Lost and found.
That’s where Kathleen would go if this had happened at a big box store, her carelessness broadcast over the loudspeaker. Instead, she lost something precious in the snow, in deep, cold, silent snow. Beautiful, but impossible to search — unlike the hard floors and ordered aisles of housewares and sports equipment, toiletries and toys.
Emma was pissed off. She hadn’t seen him since he got out of jail after doing a weekender. He’d been huckled for theft and fighting with the security guard who caught him. She knew Sean’s logic only too well. Getting done for the theft was fair enough but the fighting was the guards fault for catching him.
I hate that eleventh step. It’s the darkest one. It always has been. I remember noticing it when I was around twelve years old but I couldn’t say anything, not to my parents.
I blamed them. I thought when they died it would leave me alone. It didn’t.
I’ve suffered that step for forty years now. But I don’t think I’ll need to for much longer.
Well here we are at week 272. We thought it best as week 271 was last week and using that again would just be pish.
The weeks are fair flying in. We’re nearly half a year in.
“Hi, is this Mark? Mark Chance from Deakins High School?”
Shane was sitting in front of his laptop. On the screen, an image of two young boys standing in the shade of a half-pipe, their arms wrapped around each other’s shoulders. A date, digitally imprinted in yellow, told Shane the photo was taken the spring of 2006. The boy on the right had a bloody chin and was smiling, pushing his cheeks up and squinting his brown eyes. His hair was black with brown roots and hung past his jaw. Red speckled his white Thrasher shirt. The other threw his head back in laughter, his half-black-half-bleached hair unkempt. This one wore black pants and a black The Clash tee.
“It’s Shane Lynch.”
Me and Ivaloo were honeymoonin’, a sure out shindig, shivaree and hellfortootin’ honeymoon time, and I’m Everett Musdane, along with some of our celebratin’ friends at a mountain motor court, on a grand flat spot in the Ozarks, being Lorded over by the midnight stars across the sky like bright sand pebbles flung out of a huge bucket. The small cabins, all with porches out front and parkin’ spaces out back, were arranged in a circle around a fireplace in a grassy court and celebratin’ area, with only one entrance to the grassy court for the owner’s vehicle for service stuff. The owner was Slim Slocum and the place was called Slocum’s Cozy Cabins and he one-time pitched for that St. Louie team.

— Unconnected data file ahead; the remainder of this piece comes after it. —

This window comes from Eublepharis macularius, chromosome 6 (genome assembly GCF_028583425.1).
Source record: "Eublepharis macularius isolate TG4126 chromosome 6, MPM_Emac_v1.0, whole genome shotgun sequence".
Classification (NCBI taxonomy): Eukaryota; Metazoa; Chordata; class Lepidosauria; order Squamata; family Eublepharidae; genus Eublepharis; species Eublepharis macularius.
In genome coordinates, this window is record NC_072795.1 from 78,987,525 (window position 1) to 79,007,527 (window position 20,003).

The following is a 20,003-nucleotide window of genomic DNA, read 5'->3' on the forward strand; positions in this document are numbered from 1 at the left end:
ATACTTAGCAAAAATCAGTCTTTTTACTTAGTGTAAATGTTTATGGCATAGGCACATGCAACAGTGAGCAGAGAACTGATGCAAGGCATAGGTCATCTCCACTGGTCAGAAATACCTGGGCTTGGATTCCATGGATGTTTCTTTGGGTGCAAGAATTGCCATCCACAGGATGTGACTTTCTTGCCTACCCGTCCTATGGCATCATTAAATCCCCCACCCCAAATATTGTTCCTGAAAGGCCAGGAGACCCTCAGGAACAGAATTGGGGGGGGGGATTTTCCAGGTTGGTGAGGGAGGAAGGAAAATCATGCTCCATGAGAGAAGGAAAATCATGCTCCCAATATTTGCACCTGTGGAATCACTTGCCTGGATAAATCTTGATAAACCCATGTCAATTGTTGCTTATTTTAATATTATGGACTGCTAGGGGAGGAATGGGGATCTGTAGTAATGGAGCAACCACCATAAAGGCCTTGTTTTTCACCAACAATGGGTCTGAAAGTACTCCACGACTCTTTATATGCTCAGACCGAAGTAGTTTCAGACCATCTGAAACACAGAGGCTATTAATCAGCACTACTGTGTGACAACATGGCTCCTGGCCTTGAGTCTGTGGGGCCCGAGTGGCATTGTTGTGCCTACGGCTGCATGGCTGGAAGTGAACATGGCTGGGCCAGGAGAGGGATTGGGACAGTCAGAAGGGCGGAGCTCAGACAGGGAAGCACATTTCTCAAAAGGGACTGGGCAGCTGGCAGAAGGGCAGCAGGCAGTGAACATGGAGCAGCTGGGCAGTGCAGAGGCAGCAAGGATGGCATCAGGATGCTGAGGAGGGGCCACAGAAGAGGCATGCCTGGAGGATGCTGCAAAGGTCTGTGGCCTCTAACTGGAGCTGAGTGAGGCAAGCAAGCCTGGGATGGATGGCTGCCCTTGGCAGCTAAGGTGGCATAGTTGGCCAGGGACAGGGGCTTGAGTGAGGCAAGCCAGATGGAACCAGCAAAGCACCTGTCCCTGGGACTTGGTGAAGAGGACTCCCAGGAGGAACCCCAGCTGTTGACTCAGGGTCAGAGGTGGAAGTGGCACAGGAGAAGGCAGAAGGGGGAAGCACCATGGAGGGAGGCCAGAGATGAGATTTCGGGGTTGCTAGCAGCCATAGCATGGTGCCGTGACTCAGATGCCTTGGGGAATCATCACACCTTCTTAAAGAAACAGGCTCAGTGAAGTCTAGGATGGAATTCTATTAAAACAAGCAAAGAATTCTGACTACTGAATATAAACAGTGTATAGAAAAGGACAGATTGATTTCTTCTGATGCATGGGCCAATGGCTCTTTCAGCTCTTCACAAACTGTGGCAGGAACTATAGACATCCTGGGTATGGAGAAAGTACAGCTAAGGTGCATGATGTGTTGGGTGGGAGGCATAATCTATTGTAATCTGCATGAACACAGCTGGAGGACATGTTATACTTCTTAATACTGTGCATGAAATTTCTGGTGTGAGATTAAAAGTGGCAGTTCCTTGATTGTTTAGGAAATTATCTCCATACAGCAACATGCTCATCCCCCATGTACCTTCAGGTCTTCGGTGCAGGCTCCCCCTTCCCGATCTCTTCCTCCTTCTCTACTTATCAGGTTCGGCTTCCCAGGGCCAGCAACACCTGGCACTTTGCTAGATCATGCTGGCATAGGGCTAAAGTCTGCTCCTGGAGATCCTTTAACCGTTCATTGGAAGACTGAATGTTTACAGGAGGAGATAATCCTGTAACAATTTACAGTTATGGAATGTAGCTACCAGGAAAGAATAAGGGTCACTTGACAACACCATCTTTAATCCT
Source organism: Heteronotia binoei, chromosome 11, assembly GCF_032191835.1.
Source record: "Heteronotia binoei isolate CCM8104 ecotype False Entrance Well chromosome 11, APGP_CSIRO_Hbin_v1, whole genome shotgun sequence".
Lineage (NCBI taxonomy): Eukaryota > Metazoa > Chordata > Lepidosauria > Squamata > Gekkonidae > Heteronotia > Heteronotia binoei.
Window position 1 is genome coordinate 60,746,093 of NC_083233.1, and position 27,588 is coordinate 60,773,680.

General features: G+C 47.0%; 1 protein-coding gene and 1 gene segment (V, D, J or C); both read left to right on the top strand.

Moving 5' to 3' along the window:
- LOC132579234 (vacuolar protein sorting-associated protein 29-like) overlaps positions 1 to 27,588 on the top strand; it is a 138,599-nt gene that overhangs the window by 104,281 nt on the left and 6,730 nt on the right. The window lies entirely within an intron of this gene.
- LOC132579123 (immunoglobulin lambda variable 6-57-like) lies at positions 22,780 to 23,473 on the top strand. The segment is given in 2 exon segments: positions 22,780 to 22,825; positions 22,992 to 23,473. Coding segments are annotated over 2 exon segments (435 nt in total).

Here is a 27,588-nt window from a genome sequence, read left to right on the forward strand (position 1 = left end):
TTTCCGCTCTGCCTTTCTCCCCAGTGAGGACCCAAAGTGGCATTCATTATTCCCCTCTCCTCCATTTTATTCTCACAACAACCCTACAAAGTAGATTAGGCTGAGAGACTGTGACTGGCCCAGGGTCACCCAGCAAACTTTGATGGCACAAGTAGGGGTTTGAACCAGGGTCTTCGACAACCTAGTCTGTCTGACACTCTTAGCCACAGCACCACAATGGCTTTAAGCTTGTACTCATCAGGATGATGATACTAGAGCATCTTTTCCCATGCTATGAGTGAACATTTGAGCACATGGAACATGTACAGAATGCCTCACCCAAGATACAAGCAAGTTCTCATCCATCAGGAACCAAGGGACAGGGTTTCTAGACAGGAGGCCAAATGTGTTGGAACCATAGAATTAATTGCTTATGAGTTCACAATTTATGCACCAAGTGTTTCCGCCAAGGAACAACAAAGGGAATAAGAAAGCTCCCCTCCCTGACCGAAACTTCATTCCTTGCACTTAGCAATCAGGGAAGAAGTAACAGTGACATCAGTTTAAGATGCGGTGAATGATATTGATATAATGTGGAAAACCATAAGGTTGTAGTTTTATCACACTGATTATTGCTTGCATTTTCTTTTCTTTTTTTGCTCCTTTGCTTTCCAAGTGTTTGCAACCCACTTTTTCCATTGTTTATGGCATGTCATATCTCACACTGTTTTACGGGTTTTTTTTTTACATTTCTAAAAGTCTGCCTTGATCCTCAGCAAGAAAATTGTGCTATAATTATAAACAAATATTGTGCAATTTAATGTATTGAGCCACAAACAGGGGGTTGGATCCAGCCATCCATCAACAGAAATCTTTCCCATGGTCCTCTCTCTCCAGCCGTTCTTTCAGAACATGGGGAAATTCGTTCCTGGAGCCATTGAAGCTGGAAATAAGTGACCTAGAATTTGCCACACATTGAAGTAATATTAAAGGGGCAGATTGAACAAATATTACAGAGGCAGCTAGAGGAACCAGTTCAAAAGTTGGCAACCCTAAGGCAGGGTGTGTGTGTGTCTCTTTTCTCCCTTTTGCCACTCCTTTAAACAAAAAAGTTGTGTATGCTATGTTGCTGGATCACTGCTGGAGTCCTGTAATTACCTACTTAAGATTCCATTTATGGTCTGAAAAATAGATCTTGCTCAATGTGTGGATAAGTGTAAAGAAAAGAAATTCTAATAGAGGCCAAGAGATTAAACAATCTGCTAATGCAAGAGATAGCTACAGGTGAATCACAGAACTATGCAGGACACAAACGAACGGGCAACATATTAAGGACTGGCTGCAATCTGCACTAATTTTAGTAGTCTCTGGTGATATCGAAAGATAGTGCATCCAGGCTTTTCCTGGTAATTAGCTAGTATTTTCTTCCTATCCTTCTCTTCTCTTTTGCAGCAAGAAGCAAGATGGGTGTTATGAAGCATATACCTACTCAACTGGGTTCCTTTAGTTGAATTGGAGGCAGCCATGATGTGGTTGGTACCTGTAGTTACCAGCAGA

Her name was Sandy and she lived in a small town everybody thought was rotten. A stench of decaying mashed beets permeated the stagnant local air because there was a sugar factory in the middle of the town and half its population was employed there, squashing sugar beets for a living, stinking up the atmosphere. You couldn’t escape from that foul smell, it haunted you like the ghost of somebody you murdered, day and night, ever since the mayor had thought it’d be a fabulous idea to have the sugar factory running twenty-four hours a day every day, to lower the unemployment levels that way and keep the revenue flowing in steadily.